build these schools each district had a budget in place for the building
project. All the areas had kept within their budget except for the
center of Abington. They far over reached their budget and then refused
to pay the bill. The builder then sued.
The "villages" wanting nothing to do
with this business saw for their opportunity to separate. The issue was debated for
three years and then in 1874 East Abington separated and became Rockland
and a year later South Abington separated and became Whitman.
Abington is also noted for a riot that
was held in the area of Arnold's park (where one of the large shoe
manufacturers was). This riot held in 1893 was between the constables of
the town and the workers of the railroad over the towns right to run a
street car line over the rail road tracks.
Well maybe that wasn't so brief but certainly interesting.
Unfortunately Abington doesn't have a town forest, but what it does have is a state park!
Ames Nowell is the place in this town with largest selection of hiking trails. You could spend several hours exploring the hiking trails in this park.
Another activity that seems to be growing in popularity here is mountain biking. The trails of the state park let
out to a power line that lends itself quite nicely for some great mountain biking
pursuits. Trails of all sorts continue across the power line into the
deeper parts of the forest at this state park.
There is a sizable pond named Cleveland Pond that contains several small islands. Another possibility for exploring!
The official DCR website (and others) claim that Ames Nowell is a
popular place to boat, yet I rarely see anyone out in this pond with a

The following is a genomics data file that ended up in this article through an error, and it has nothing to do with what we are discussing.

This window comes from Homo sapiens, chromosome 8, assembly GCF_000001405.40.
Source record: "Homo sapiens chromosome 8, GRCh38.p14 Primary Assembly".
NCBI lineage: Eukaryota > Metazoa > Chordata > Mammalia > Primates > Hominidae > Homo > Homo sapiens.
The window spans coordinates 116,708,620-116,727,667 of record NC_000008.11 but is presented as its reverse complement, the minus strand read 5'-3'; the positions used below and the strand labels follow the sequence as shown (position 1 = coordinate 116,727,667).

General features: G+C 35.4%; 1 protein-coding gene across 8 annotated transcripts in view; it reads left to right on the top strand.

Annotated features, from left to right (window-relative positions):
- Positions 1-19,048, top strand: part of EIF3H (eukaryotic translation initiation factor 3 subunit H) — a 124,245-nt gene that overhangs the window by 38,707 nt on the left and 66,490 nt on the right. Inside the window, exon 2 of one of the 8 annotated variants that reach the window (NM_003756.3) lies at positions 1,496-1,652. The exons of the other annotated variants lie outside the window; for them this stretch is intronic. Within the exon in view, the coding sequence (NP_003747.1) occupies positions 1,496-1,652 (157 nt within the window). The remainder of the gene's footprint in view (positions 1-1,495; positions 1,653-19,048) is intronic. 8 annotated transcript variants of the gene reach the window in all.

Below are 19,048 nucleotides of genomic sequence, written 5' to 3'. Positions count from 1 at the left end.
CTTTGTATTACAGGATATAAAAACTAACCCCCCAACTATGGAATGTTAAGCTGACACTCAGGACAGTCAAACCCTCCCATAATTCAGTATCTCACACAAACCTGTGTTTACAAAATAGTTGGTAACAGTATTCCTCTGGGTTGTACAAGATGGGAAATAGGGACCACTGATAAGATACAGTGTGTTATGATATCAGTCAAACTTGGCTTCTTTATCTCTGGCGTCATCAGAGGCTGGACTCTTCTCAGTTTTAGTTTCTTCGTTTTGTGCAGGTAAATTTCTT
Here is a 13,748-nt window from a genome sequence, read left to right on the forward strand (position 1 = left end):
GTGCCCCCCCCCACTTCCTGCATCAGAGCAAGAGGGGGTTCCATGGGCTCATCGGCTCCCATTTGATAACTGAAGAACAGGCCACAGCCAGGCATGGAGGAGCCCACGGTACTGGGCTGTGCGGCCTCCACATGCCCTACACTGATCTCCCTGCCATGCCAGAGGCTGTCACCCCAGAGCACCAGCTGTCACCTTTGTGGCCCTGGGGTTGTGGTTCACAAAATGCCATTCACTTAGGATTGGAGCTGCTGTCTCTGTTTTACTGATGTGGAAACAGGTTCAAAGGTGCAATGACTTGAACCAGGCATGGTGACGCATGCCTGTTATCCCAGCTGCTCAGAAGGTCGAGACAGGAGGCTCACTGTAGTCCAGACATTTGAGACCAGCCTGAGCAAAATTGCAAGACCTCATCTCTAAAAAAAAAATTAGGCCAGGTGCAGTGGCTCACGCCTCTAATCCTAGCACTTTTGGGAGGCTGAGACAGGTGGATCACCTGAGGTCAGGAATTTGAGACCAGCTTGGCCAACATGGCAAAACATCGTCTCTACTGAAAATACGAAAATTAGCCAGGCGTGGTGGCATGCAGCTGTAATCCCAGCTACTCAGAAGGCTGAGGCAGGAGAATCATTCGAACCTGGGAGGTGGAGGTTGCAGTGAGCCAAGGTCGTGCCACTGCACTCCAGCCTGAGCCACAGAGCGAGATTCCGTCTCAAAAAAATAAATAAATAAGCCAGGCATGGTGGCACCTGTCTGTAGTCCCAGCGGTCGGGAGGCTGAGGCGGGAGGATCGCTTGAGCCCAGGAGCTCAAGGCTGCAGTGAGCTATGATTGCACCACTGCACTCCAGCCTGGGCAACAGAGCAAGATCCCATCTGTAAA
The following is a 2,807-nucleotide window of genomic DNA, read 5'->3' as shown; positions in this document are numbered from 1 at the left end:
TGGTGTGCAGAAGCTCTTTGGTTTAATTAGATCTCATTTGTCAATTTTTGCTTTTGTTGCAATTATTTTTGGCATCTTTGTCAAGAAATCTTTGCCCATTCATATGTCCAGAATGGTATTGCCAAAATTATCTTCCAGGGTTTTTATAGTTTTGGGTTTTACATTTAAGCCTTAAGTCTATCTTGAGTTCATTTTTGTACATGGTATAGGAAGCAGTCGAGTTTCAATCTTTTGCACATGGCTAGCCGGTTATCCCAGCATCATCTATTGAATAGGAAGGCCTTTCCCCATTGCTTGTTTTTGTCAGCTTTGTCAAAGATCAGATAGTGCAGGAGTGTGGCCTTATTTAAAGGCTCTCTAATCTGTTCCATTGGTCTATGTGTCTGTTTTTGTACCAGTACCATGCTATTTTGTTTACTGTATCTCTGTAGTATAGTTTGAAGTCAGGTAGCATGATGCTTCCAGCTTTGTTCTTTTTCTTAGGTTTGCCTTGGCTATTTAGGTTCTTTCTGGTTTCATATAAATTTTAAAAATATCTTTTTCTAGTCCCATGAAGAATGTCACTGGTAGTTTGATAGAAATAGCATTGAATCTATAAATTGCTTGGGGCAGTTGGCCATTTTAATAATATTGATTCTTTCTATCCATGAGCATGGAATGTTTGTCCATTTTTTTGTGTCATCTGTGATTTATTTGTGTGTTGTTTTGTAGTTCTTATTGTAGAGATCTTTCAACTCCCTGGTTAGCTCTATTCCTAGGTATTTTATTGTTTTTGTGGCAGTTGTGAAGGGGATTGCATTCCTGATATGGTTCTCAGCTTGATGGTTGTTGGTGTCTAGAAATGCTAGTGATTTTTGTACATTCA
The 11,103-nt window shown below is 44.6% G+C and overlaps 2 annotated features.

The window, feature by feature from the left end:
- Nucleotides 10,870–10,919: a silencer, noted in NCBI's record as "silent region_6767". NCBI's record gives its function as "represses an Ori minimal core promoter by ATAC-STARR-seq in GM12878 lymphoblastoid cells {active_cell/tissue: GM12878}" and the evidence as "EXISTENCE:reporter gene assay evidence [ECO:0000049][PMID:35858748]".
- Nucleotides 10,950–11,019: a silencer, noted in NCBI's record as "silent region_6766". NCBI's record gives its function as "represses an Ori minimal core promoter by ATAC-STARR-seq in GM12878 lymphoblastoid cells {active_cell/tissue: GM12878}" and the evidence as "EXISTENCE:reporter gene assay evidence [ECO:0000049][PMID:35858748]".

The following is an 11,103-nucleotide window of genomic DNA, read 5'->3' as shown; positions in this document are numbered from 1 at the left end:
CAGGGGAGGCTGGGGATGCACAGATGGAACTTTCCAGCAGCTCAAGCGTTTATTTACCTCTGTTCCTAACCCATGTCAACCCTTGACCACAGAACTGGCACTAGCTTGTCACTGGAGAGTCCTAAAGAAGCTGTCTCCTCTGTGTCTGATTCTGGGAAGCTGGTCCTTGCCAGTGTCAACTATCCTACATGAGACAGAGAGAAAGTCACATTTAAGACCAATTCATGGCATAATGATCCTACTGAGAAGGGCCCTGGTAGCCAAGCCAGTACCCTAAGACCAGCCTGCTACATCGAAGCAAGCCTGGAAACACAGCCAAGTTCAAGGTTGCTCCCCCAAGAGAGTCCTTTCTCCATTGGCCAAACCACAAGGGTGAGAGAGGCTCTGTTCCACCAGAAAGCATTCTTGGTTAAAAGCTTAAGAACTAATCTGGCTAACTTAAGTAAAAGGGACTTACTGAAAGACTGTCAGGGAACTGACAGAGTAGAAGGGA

boat. That is a shame as there is much to see and do in these waters.
Boating is non motorized and you will need to carry your choice of
boat to the ramp area. Don't worry though, it is a short walk to the boat launching area from the
What is big at Ames Nowell besides dog
walking and hiking trails is the fishing. Almost any day of the year
you are most likely to see someone fishing on this pond. Winter ice
fishing is probably the most popular of all here. If the pond is not
covered over by snow, ice skating is another good choice for winter
Several of the hiking trails are the size of dirt roads making cross country skiing another great winter activity.
Till recently the hiking trails of this state
park just existed and there were no markings of any sort. Recently
there seems to be an effort in much the same way as the blue hill reservation
where numbered markers at junction locations are being put in use.
There seem to be no actual trail names as of yet though there are many
If you use the link above to access the page about Ames Nowell, there is a link on that page to the official trail map of the DCR. Below you will find a map that I have revised and attempted to categorize some of the usual or important hiking trails in this park.
The DCR map in it's original form shows three trails leading to North Quincy St on the Abington/Brockton line. The middle one now fades off as it leads to a Condominium complex that was built after the map was made. The developers of this complex must of either not known of Ames Nowell's trails or decided it wasn't important to it's future residents as the road wide trail was covered over.
There are three hikes that I will describe and give my own names to till the park decides to officially name them.
Dog Walk Trail is shown in Green. This may possibly be the most used hiking trail route in the park. It's a good start to getting to know this state park.
Boardwalk Trail is shown in Red.
This is the trail to the lesser used older boardwalk.
Around Cleveland Pond Trail is shown in and uses Blue and Red.